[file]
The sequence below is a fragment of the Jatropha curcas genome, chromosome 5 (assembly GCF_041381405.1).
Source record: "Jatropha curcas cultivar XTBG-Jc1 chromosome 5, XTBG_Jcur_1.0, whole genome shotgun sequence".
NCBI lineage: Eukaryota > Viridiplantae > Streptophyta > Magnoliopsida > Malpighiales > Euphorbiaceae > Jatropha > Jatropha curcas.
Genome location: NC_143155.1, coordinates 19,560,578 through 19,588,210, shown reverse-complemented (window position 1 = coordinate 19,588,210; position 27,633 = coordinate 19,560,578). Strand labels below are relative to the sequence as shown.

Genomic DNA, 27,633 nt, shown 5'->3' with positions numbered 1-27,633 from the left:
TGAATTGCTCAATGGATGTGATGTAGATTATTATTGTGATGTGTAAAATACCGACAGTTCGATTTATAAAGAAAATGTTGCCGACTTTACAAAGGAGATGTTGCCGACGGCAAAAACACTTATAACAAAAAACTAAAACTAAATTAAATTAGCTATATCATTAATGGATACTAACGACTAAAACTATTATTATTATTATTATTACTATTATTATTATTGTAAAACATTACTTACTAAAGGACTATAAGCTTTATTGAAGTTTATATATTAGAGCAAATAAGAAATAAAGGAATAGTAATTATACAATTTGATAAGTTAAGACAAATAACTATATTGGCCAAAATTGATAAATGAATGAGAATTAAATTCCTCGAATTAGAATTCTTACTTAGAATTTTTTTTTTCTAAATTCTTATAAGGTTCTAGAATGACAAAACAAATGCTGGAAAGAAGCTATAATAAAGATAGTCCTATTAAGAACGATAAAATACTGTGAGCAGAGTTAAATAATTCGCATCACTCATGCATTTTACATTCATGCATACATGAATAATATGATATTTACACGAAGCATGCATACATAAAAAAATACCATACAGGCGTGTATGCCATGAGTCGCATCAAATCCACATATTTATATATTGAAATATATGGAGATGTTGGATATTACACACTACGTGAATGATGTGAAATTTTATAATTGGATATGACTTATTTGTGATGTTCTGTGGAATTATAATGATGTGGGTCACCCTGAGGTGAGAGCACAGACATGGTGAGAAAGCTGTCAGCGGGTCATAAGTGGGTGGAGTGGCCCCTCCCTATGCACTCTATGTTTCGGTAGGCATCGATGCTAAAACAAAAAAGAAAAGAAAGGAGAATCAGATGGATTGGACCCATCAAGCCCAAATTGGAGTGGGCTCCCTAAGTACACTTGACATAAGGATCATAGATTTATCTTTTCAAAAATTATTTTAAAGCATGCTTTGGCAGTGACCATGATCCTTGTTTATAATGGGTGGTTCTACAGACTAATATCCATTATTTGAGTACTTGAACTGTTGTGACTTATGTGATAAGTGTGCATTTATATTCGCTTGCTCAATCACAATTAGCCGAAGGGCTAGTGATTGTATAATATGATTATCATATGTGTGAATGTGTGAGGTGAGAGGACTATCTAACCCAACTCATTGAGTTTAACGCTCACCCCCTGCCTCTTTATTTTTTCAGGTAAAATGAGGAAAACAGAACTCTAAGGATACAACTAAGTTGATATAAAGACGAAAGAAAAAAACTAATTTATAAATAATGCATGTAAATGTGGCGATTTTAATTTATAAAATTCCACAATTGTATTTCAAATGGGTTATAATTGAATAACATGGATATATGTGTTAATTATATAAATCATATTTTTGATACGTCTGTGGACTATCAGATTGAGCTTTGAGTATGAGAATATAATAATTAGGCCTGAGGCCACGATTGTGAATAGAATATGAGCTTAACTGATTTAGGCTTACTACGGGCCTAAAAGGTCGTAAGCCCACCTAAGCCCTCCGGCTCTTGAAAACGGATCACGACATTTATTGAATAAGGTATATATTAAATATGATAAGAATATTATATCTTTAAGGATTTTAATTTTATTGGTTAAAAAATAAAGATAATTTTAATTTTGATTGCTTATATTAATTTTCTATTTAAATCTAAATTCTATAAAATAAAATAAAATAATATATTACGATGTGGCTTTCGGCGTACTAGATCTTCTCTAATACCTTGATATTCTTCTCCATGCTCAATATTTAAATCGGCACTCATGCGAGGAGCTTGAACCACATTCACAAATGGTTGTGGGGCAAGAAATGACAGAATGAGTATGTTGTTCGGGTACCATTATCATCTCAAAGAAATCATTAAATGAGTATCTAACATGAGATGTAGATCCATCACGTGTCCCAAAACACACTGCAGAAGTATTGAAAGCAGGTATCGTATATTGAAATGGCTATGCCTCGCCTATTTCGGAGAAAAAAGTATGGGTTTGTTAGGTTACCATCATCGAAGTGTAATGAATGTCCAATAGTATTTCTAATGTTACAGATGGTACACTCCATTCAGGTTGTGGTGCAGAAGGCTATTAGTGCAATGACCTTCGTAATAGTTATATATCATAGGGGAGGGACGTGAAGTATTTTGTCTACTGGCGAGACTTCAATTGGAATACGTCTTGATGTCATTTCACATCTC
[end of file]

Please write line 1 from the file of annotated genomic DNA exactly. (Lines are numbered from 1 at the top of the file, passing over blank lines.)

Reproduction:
The sequence below is a fragment of the Jatropha curcas genome, chromosome 5 (assembly GCF_041381405.1).